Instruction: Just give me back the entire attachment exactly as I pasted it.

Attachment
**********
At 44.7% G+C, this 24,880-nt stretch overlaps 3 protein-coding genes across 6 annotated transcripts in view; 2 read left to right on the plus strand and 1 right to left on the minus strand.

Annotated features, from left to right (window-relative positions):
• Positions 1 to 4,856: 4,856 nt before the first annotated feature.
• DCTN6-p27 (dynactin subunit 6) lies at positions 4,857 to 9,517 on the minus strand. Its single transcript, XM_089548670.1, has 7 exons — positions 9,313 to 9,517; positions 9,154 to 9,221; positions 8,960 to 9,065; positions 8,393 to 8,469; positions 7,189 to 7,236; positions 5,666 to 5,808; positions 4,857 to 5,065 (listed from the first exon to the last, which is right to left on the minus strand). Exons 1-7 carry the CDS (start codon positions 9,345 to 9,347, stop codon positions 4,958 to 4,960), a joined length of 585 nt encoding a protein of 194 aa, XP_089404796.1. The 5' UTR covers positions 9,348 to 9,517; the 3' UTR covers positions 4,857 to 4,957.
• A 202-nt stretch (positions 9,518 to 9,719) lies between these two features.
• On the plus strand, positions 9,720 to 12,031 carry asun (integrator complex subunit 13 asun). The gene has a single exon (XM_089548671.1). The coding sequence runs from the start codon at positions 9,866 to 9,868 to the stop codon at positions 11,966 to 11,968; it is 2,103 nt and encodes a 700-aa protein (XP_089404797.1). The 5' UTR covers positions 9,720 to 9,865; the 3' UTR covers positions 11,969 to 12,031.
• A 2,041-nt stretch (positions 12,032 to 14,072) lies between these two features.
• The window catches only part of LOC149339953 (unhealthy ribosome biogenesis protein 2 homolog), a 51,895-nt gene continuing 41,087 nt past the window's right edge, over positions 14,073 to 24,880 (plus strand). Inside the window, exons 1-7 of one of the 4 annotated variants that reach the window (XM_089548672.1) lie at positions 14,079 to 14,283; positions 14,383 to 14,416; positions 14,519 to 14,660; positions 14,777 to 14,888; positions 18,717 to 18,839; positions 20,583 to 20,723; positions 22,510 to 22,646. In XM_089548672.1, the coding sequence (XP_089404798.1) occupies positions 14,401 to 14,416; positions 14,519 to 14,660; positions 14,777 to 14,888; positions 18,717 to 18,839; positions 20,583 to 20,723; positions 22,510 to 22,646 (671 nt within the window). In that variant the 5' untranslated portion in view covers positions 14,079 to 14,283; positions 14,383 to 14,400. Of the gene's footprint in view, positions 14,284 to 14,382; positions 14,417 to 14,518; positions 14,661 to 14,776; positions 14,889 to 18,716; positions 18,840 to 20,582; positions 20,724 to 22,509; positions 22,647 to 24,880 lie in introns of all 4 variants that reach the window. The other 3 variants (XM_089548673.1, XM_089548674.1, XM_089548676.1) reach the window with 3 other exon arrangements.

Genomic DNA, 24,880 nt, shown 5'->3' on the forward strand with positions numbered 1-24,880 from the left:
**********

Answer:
At 44.7% G+C, this 24,880-nt stretch overlaps 3 protein-coding genes across 6 annotated transcripts in view; 2 read left to right on the plus strand and 1 right to left on the minus strand.

Annotated features, from left to right (window-relative positions):
• Positions 1 to 4,856: 4,856 nt before the first annotated feature.
• DCTN6-p27 (dynactin subunit 6) lies at positions 4,857 to 9,517 on the minus strand. Its single transcript, XM_089548670.1, has 7 exons — positions 9,313 to 9,517; positions 9,154 to 9,221; positions 8,960 to 9,065; positions 8,393 to 8,469; positions 7,189 to 7,236; positions 5,666 to 5,808; positions 4,857 to 5,065 (listed from the first exon to the last, which is right to left on the minus strand). Exons 1-7 carry the CDS (start codon positions 9,345 to 9,347, stop codon positions 4,958 to 4,960), a joined length of 585 nt encoding a protein of 194 aa, XP_089404796.1. The 5' UTR covers positions 9,348 to 9,517; the 3' UTR covers positions 4,857 to 4,957.
• A 202-nt stretch (positions 9,518 to 9,719) lies between these two features.
• On the plus strand, positions 9,720 to 12,031 carry asun (integrator complex subunit 13 asun). The gene has a single exon (XM_089548671.1). The coding sequence runs from the start codon at positions 9,866 to 9,868 to the stop codon at positions 11,966 to 11,968; it is 2,103 nt and encodes a 700-aa protein (XP_089404797.1). The 5' UTR covers positions 9,720 to 9,865; the 3' UTR covers positions 11,969 to 12,031.
• A 2,041-nt stretch (positions 12,032 to 14,072) lies between these two features.
• The window catches only part of LOC149339953 (unhealthy ribosome biogenesis protein 2 homolog), a 51,895-nt gene continuing 41,087 nt past the window's right edge, over positions 14,073 to 24,880 (plus strand). Inside the window, exons 1-7 of one of the 4 annotated variants that reach the window (XM_089548672.1) lie at positions 14,079 to 14,283; positions 14,383 to 14,416; positions 14,519 to 14,660; positions 14,777 to 14,888; positions 18,717 to 18,839; positions 20,583 to 20,723; positions 22,510 to 22,646. In XM_089548672.1, the coding sequence (XP_089404798.1) occupies positions 14,401 to 14,416; positions 14,519 to 14,660; positions 14,777 to 14,888; positions 18,717 to 18,839; positions 20,583 to 20,723; positions 22,510 to 22,646 (671 nt within the window). In that variant the 5' untranslated portion in view covers positions 14,079 to 14,283; positions 14,383 to 14,400. Of the gene's footprint in view, positions 14,284 to 14,382; positions 14,417 to 14,518; positions 14,661 to 14,776; positions 14,889 to 18,716; positions 18,840 to 20,582; positions 20,724 to 22,509; positions 22,647 to 24,880 lie in introns of all 4 variants that reach the window. The other 3 variants (XM_089548673.1, XM_089548674.1, XM_089548676.1) reach the window with 3 other exon arrangements.

Genomic DNA, 24,880 nt, shown 5'->3' on the forward strand with positions numbered 1-24,880 from the left: